If or When I Call is his first novel.
1 - How did your first book change your life?
It introduced me to new brands of pacing, patience, and consideration. Writing the book taught me that it's alright to take breaks and back away every once in a while - just to better assess what's on hand, consider what it's worth, and what it still might need.
2 - How did you come to fiction first, as opposed to, say, poetry or non-fiction?
I willed myself to start out with fiction. It started with a short story called "Renewal", which eventually became this book. That story took hold quickly, but I came to find that I wanted to spend more time with its characters, so it became a full novel.
3 - How long does it take to start any particular writing project? Does your writing initially come quickly, or is it a slow process? Do first drafts appear looking close to their final shape, or does your work come out of copious notes?
It's slow. I have to work to make time for it. I back up a lot within the first draft instead of just charging forward, vowing to fix things later, so the first draft of this got worked over to extremes over a long period of time. I got it in a way to where the later drafts came pretty easy. I make records in a similar way, in that the rough mixes don't ever sound too far from the finals. I want to get things as close as possible without having to do a heap of circling back, cleaning up or correcting later. With this book I took time away between each draft just to get a break, then I'd go back and tweak small things here and there in another full swoop. But the bulk of it was well in place once the first draft was done.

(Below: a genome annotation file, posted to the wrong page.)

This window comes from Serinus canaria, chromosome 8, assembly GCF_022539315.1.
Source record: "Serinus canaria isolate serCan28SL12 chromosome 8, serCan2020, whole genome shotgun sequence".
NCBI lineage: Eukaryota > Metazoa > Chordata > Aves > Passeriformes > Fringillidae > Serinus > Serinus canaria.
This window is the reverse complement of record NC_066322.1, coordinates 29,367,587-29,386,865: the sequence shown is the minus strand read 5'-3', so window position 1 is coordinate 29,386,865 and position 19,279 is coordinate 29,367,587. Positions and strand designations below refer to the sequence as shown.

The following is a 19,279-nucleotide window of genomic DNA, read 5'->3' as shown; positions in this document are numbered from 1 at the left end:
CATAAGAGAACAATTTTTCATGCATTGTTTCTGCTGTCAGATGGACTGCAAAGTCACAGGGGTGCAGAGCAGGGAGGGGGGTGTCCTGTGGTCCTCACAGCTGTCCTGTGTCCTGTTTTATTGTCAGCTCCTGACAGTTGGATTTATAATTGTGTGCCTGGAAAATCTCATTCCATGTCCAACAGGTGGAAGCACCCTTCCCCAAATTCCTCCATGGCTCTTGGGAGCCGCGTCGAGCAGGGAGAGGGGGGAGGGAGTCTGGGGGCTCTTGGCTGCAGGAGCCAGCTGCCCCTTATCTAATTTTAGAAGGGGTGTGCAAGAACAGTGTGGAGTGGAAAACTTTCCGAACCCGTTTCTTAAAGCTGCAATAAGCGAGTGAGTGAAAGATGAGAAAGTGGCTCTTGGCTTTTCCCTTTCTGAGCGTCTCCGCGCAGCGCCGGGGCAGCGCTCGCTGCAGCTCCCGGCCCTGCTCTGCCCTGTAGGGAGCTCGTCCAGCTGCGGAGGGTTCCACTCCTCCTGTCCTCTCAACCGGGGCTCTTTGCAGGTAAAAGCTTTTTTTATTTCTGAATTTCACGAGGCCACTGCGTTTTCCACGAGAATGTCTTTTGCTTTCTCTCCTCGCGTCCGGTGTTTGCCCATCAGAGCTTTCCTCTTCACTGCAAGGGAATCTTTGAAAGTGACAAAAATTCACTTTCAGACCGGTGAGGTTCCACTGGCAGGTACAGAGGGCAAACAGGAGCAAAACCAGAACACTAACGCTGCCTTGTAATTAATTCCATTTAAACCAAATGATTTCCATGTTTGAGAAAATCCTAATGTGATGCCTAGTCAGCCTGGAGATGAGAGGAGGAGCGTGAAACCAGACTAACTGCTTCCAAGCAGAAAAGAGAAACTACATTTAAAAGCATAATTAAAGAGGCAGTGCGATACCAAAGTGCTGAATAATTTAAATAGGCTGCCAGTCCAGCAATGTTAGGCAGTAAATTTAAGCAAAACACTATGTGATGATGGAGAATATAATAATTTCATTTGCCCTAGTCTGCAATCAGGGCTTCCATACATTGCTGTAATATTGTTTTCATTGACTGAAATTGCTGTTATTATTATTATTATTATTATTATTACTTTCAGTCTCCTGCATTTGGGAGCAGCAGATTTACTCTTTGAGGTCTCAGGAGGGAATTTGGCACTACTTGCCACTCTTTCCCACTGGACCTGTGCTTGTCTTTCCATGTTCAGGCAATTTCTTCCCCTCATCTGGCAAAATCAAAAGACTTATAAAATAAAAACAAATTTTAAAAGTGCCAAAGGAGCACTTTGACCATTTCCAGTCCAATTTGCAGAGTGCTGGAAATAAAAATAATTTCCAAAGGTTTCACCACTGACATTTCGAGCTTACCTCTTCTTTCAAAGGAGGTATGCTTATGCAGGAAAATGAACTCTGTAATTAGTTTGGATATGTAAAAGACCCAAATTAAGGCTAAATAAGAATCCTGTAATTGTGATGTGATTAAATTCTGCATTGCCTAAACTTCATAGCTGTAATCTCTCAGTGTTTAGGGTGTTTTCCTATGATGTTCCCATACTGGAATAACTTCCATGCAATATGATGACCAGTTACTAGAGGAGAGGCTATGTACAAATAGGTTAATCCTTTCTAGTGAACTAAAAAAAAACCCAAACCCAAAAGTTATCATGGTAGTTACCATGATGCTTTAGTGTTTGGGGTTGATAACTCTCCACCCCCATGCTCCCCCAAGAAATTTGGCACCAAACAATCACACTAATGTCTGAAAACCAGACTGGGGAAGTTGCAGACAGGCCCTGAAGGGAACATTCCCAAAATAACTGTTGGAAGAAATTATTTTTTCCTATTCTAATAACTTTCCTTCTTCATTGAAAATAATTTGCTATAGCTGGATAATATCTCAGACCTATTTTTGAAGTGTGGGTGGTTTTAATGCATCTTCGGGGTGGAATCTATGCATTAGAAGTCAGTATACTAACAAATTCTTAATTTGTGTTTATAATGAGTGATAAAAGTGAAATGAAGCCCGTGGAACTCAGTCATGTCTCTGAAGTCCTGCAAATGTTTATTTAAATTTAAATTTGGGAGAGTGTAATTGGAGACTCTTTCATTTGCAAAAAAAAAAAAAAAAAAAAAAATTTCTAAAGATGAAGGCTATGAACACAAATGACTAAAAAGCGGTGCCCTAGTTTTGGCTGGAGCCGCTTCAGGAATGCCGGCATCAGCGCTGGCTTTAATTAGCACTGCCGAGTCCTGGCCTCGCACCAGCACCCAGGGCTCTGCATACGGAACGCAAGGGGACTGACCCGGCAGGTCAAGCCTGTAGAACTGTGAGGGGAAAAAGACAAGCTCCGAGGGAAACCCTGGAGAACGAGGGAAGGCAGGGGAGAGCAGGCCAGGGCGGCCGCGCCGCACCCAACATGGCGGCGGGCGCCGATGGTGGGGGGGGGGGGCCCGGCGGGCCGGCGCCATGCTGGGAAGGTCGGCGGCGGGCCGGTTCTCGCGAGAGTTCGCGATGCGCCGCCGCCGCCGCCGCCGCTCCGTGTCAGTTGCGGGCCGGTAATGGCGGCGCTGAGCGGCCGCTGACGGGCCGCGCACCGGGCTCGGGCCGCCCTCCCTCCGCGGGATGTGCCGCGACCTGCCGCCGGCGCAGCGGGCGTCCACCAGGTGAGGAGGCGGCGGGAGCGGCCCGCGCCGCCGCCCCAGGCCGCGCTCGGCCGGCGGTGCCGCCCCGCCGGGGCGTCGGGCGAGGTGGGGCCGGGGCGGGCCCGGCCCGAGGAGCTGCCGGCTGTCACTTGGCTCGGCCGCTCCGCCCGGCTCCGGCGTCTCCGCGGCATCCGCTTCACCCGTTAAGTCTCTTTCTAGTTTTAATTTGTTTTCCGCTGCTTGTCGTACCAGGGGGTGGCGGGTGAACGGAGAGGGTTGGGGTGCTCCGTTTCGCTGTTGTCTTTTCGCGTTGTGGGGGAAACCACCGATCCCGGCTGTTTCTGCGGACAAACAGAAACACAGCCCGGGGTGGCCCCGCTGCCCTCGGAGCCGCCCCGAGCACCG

4 - Where does a song or work of fiction usually begin for you? Are you an author of short pieces that end up combining into a larger project, or are you working on a "book" from the very beginning?
With music, the germination points differ from song to song, and fragments often hang around for a while until I can find the time to really see them through. Sometimes it's a simple line or narrative, and other times it's a chord progression or melody that feels worth pursuing. With writing, I'm finding it's about the same, and as I mentioned earlier that short story became this book, so it went from something small into a larger project.
5 - Are public readings part of or counter to your creative process? Are you the sort of writer who enjoys doing readings?
I haven't done any public readings yet.
6 - Do you have any theoretical concerns behind your writing? What kinds of questions are you trying to answer with your work? What do you even think the current questions are?
Not particularly. I'm just trying to keep myself interested when I read it all back. I'm trying to keep myself engaged and turned on by the ride, the characters, and by continually putting myself in the reader's position. If my characters can occasionally provide a conduit for commentary on larger social, economic, or political themes here and there, that's fine, but that kind of thing usually crops up once I'm in the weeds of the work, and not necessarily at the outset.
7 – What do you see the current role of the writer being in larger culture? Does s/he even have one? What do you think the role of the writer should be?
I think it depends on the motives and goals of the individual writer. Some writers are out to make as much money as possible. Some strive to write high literature, and others may want to just be as weird as possible on a smaller level, or simply dazzle their friends and peers. I think it's up to each individual writer to define that role, and to establish and fine tune that voice to whatever degree they wish. My guess is that Sharon Olds probably wakes up with a different emphasis on her role as a writer in this universe than Roy Blount, Jr. does. To me, they're both right. And with that, I think a writer's role is allowed to change from work to work.